THE PRESENCE OF STEM CELLS in certain tissues, especially those with high cell turnover such as the gut and the skin, seems to be an overly complicated and inefficient system for replacing damaged or old cells. Would it not appear to make more sense for an organism if every cell could simply proliferate as needed to supply replacements for its injured neighbors? On the surface, perhaps—but that would make every cell in the body a potential cancer cell.
Malignancies are believed to arise when an accumulation of “oncogenic” changes to key genes within a cell leads to the abnormal growth and transformation of that cell. Gene mutations typically happen through a direct insult, such as the cell being exposed to radiation or chemicals, or simply through random error when the gene is improperly copied before cell division. Because the rare stem cells are the only long-lived cells in the organs where most cancers develop, they represent a much smaller potential reservoir for cumulative genetic damage that could eventually lead to cancer. Unfortunately, because stem cells are so long-lived, they also become the most likely repository for such damage.
Indeed, stem cells' longevity would explain why many cancers develop decades after tissues are subjected to radiation—the initial injury may be only the first in a series of mutations required to transform a healthy cell into a malignant one. In addition to accumulating and preserving these oncogenic scars, a stem cell's enormous proliferative capacity makes it an ideal target for malignancy. Because nature so strictly regulates self-renewal, a cell population already possessing that ability would need fewer additional mutations for malignant transformation than would cells lacking that capacity.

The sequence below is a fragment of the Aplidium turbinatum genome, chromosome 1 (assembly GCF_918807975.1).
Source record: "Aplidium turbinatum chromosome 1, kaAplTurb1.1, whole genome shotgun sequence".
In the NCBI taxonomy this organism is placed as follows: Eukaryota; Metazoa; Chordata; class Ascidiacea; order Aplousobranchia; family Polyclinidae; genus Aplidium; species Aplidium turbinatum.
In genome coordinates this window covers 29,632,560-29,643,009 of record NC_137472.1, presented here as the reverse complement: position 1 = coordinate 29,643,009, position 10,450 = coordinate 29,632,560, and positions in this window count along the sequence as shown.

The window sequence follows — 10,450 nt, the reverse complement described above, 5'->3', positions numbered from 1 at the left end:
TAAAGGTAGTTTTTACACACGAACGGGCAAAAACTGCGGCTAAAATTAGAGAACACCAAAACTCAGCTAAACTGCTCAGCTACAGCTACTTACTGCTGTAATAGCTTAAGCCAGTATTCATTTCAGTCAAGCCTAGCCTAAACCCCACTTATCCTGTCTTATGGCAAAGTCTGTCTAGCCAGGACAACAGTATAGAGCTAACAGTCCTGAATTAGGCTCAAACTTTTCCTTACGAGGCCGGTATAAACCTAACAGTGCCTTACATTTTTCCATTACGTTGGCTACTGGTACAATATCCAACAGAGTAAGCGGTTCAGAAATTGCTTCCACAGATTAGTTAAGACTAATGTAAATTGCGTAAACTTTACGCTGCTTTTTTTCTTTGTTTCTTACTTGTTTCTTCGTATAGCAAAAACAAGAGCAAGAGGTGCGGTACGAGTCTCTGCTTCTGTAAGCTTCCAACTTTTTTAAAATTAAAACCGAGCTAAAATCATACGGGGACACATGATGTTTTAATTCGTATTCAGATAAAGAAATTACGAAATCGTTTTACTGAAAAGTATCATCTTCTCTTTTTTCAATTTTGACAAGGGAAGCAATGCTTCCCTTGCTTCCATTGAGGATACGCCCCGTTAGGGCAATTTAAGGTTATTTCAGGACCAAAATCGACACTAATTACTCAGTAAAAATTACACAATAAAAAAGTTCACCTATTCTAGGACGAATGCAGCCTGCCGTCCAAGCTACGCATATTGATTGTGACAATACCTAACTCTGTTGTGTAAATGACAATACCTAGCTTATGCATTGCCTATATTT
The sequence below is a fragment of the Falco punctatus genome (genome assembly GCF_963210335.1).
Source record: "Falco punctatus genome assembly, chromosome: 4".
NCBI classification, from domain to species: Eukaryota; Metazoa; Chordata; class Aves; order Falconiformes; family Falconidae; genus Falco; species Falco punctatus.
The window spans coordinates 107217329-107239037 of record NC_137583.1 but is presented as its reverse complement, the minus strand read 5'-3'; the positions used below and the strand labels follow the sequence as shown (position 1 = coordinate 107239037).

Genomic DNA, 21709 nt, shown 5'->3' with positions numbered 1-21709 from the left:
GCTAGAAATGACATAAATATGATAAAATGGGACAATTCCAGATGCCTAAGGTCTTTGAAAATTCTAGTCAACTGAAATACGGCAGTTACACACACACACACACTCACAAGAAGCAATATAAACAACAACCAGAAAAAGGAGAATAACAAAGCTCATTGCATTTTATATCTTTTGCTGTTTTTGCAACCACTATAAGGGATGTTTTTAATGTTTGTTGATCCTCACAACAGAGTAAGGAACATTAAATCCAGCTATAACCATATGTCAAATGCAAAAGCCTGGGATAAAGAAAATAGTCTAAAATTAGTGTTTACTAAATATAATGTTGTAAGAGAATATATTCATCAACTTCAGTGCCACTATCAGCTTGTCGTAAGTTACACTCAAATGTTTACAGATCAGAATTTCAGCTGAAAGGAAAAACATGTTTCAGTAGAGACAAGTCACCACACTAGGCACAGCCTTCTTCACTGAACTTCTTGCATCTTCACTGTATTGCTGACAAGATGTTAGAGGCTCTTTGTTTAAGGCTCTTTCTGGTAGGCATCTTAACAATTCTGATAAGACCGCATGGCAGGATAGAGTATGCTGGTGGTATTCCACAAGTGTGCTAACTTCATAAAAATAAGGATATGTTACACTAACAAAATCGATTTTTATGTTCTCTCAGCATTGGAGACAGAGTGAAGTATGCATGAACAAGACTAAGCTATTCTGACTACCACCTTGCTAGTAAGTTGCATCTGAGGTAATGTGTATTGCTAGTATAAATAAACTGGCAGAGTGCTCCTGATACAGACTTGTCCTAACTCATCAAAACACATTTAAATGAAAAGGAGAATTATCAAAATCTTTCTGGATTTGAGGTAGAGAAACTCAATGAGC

With these considerations in mind, several possible paths to malignancy become apparent. In one model, mutations occur in the stem cells themselves, and their resulting loss of control over self-renewal decisions produces a pool of stem cells predisposed to malignancy. Subsequent additional oncogenic events that trigger proliferation of the malignant cells into a tumor might happen in the stem cells or in their descendants, the committed progenitor cell population. A second model holds that oncogenic mutations initially occur in stem cells but that the final steps in transformation to cancer happen only in the committed progenitors. This scenario would require the progenitors' lost self-renewal capacity to be somehow reactivated.
Current evidence supports both models in different cancers. And at least one example exists of both processes playing a role in different stages of the same disease. Chronic myelogenous leukemia is a cancer of the white blood cells caused by the inappropriate fusion of two genes. Insertion of the resulting fused gene will transform a normal hematopoietic stem cell into a leukemia stem cell. Untreated, CML invariably progresses to an acute form known as CML blast crisis. Catriona Jamieson and Irving Weissman, both then at the Stanford University School of Medicine, demonstrated that in patients who progressed to CML blast crisis, the specific additional genetic events responsible for this more virulent version of the disease had conferred the ability to self-renew on certain progenitor cells.